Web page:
More to come, but here is a copy of the complaint in the Songwriters of North America, Michelle Lewis, Thomas Kelly and Pamela Sheyne case against the Department of Justice, Attorney General Loretta Lynch and former Google lawyer Renata Hesse asking for declaratory relief on the DOJ’s violation of songwriter Constitutional rights with 100% licensing.
Texas Governor Greg Abbott has formally asked the Department of Justice to reconsider its recent decision regarding consent decrees and fractional licensing.
In a letter to Attorney General Loretta Lynch dated Aug. 29, Gov. Abbott wrote to express his disagreement.
He wrote, in part, “The Texas Music Office is housed within my office and is charged by law with promoting the Texas music industry. As the head of that office, I must object to the DOJ’s position in these cases, which is both legally flawed and threatens to harm the music industry in Texas. I respectfully request that the DOJ reconsider its position.”
The August 4th decision by the United States Department of Justice (DoJ) not to modernize the consent decrees that govern performing rights societies ASCAP and BMI, and its plans to force a “full-work” licensing model into the market, are the equivalent of an earthquake for the global music community, and most of all for songwriters. It opens a new era full of uncertainty for the music industry.
CISAC, which regroups 239 societies from 123 countries, including ASCAP, BMI, SESAC and AMRA in the United States, has been monitoring the evolution of the licensing ecosystem in the US with much concern. Because of the size of the US market and its influence in the world, any changes in the way our US members operate has consequences for sister societies, songwriters and music publishers worldwide.
We had high hopes that the DoJ would have taken these factors into account and come up with solutions to ensure a better, more efficient licensing system in the US in its two-year review of the ASCAP and BMI consent decrees. Yet for some reason the much-needed reform of the US licensing landscape took a wrong turn at the expense of creators, music publishers and their societies.
Next week we will continue discussion of the Department of Justice [sic] ruling on 100% licensing and partial withdrawals from the songwriter’s point of view. Participants will be songwriters Michelle Lewis and Kay Hanley of Songwriters of North America, David Lowery and Chris Castle. Watch this space for links to the podcast when it is completed, probably August […]
Let’s look at the implications of the DOJ 100% rule for the writers of the 5th most popular Hip Hop Song in the US this week. These are the four samples in For Free, by DJ Khaled featuring Drake. Each of those sampled songs also has multiple writers. Consequently the list of writers for […]
Deputy Assistant Attorney General Renata B. Hesse, a former Google lawyer, issued two key recommendations. The first is that any of the performance rights organizations PROs — ASCAP, BMI, or SESAC—must license 100% of a song for public performance no matter what percentage of the song the PRO legitimately represents. Historically, when songwriters collaborate who are signatories to different PROs (which has happened thousands of times to produce songs you love), the associated PROs co-manage the rights so that all parties receive royalties accordingly.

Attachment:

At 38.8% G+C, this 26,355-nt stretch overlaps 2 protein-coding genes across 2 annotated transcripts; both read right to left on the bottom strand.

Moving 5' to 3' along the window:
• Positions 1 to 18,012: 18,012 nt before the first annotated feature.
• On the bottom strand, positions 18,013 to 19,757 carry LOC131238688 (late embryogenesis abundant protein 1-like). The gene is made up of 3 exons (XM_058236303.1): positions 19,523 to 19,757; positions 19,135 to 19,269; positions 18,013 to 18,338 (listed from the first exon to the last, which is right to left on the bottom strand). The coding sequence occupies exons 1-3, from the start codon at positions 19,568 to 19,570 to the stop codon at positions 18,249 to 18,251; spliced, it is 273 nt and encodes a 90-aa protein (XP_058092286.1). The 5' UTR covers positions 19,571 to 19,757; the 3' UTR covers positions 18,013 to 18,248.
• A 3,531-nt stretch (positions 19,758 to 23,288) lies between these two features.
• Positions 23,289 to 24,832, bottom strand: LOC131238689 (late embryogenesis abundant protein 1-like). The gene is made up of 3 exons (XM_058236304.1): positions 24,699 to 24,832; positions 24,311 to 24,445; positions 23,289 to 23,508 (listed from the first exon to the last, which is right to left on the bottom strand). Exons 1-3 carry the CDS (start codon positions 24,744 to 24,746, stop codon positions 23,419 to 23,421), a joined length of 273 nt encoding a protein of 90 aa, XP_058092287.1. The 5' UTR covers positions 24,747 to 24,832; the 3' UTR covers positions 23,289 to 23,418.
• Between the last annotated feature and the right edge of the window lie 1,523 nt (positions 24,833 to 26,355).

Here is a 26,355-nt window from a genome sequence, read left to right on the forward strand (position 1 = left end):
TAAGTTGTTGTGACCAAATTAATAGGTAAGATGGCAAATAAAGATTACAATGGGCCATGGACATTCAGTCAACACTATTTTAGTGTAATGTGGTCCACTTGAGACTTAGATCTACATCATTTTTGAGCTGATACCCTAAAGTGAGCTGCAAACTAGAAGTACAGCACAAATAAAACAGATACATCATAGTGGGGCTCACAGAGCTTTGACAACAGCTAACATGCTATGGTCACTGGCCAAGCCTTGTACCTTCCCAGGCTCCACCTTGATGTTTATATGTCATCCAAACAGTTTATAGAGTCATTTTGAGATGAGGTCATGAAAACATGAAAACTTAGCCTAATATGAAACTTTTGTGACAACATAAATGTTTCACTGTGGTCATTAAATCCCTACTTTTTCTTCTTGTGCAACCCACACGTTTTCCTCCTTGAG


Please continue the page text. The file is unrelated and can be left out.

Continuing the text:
This is an open letter to songwriters from Warner/Chappell CEO Big Jon Platt on the unconstitutional Google DOJ ruling and unfunded mandate from former Google lawyer and Department of Justice official Renata B. Hesse:
As you may be aware, for the last two years, ASCAP and BMI have been in discussions with U.S. DEPARTMENT OF JUSTICE (DOJ) regarding the decades-old consent decrees that govern ASCAP’s and BMI’s licensing practices. The objective was to have the consent decrees amended and updated in order to make them more responsive to today’s fast-moving, and increasingly digital, music business. However, in a hugely disappointing decision, the DOJ has declined to implement any of the changes requested by ASCAP and BMI.
But what’s more, the DOJ has determined that the consent decrees require ASCAP and BMI to license their repertoire on a 100% basis. This means that any licensee would be able to obtain a license for 100% of any song from ASCAP or from BMI, even if that society only controls a small portion of the song. This determination is completely inconsistent with the manner in which ASCAP and BMI have issued public performance licenses and threatens to undermine the very system by which songwriters have, for many years, been compensated for the public performance of their songs. It is especially alarming that the DOJ has come to this determination despite the overwhelming concerns expressed by ASCAP, BMI, NMPA, publishers, songwriters and even the U.S. COPYRIGHT OFFICE. In JANUARY, the COPYRIGHT OFFICE advised that: “Such an approach would seemingly vitiate important principles of copyright law, interfere with creative collaborations among songwriters, negate private contracts, and impermissibly expand the reach of the consent decrees.”
Our loyalty – first and foremost – is always to you, our songwriters. Our understanding is that, because there are so many unanswered questions and implementation challenges, the DOJ is providing a one-year grace period for the industry to adapt to the DOJ’s new interpretation of the consent decrees. We are and will be working on your behalf, independently and with ASCAP, BMI and NMPA, to explore all available strategies to preserve and grow your public performance revenue in the face of the DOJ’s unfortunate determination.
At WARNER/CHAPPELL, the DOJ’s actions have only strengthened our resolve to find new revenue opportunities for our songwriters. As we move forward, we will keep you informed and we may ask you to lend your support to our efforts.